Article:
As for the future, Medcalf offers his proposal for the region, based on a geopolitical outline in which Australia, of course, occupies a central place. On a scale ranging from cooperation to conflict, through coexistence, competition and confrontation, the author argues for the coexistence of the Indo-Pacific players with China, and proposes actions in the three areas of promoting development in the countries most vulnerable to Chinese influence - and in some cases Chinese extortion; Deterrence, in which the United States will continue to play a central role, but which cannot be based exclusively on its nuclear power, but rather on the growth of the military capabilities of the countries in the region; and diplomacy, exercised at various levels - bilateral, multilateral, and "minilateral" - to generate mutual trust and establish norms that avoid an escalation towards confrontation and even conflict.

These three instruments should be accompanied by the internship of two principles: solidarity and resilience. The former seeks a greater capacity to manage China's rise in a way that promotes a balance between balancing power and rapprochement, avoiding the extremes of containment and accommodation to the giant's designs. Second, the region's states are becoming more resilient to China's power and more capable of recovering from its negative effects.

There is no doubt that this geopolitical approach , which follows in the wake of Japan's "Free and Open Indo-Pacific" policy, is made from a distinctly Australian perspective and that, consciously or not, it enhances the role of this continent-nation, and serves its particular interests in defining its place in the world and maintaining a secure and stable environment in the face of an increasingly threatening China.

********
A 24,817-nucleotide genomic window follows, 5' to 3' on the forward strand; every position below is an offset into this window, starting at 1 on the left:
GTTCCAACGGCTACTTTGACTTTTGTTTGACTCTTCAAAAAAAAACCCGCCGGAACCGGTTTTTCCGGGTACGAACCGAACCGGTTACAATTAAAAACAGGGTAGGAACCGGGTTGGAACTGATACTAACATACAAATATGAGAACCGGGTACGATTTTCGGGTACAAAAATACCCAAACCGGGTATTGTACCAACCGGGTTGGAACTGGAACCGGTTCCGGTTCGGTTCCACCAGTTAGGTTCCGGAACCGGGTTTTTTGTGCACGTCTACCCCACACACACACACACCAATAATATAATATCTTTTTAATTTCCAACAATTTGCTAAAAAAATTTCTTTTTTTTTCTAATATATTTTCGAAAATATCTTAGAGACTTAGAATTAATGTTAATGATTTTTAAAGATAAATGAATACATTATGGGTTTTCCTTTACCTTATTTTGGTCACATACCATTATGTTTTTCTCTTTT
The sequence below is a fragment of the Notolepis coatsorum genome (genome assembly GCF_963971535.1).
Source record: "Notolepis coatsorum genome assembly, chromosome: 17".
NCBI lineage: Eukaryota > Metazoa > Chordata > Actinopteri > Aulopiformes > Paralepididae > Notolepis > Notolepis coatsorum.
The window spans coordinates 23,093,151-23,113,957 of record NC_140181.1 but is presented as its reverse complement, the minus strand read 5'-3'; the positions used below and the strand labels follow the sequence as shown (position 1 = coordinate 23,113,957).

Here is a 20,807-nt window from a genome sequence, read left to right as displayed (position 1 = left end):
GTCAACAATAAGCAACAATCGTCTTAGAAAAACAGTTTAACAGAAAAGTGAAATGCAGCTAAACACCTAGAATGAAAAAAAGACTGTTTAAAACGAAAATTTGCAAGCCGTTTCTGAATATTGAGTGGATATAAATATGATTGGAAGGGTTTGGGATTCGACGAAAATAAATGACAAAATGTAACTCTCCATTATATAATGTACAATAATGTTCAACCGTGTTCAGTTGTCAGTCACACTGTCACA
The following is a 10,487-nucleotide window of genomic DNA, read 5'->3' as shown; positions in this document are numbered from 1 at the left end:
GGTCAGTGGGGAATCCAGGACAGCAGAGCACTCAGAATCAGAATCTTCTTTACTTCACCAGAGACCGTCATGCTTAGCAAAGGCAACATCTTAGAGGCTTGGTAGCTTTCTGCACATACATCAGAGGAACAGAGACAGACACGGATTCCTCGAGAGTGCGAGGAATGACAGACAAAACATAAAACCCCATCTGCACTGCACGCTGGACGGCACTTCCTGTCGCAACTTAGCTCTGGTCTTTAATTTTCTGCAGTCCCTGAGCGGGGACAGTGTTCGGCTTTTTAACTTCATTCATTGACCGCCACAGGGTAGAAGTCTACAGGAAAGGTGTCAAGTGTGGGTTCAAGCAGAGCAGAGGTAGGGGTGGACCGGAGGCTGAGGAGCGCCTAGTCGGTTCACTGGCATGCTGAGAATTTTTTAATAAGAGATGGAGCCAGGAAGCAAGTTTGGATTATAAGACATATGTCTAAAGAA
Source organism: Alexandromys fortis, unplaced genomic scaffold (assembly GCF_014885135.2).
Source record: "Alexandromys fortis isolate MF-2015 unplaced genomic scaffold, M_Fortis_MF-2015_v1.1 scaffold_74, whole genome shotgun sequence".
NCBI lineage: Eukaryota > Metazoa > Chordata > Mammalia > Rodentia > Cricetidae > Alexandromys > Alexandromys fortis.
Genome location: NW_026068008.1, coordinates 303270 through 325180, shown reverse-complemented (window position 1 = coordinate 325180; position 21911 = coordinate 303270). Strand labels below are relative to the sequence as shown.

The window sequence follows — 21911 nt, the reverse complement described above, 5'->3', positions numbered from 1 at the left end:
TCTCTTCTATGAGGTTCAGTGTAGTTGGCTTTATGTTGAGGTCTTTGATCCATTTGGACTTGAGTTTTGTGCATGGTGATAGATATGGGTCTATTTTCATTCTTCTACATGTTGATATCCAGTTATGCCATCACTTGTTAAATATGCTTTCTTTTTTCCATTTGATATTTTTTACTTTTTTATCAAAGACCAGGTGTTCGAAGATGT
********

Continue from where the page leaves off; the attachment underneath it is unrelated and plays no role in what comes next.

While recognising this motivation, which is a logical consequence of applying the old concepts of realism, the proposal vision is not without merit. For one thing, it allows China to be conceptualised in a way that captures the interest in the Indian Ocean as integral to China's view of itself in relation to the world. For another, it serves as a wake-up call, both to the many Asian middle powers and to the small Pacific island states, about the Chinese threat, offering the manna of an alternative to conflict or uncritical submission to the Chinese giant. Finally, it incorporates - at least conceptually - the United States, together with India and Japan, into a multinational effort capable, given the economic and demographic weight of the participants, of balancing China's power.

If the intention of the concept is to foster awareness in the region of the need to balance China's power, then it can be argued that the overly Australian-centric proposal completely omits China's land dimension, and the desirability of incorporating into that balance other regional middle powers that, while not among the maritime powers, share with them a fear of China's growing power. Similarly, although the coastal nations of Africa and the Americas might be thought to form an integral part of the entity defined by the Indo-Pacific basins, they are conspicuously absent from the geopolitical design , with the exception of the United States and Russia. References to Africa are rare; Central and South America are simply unnamed.

It is, at final, an interesting work that addresses an important global issue from a novel, realistic and considered perspective, without falling into doomsday scenarios, but opening a door to a somewhat hopeful future in which a China that is dominant but whose power, it is argued, may already have reached its peak, can give rise to the flourishing of a shared space at the heart of a reconnected world in a way that the ancient navigators could not even have imagined.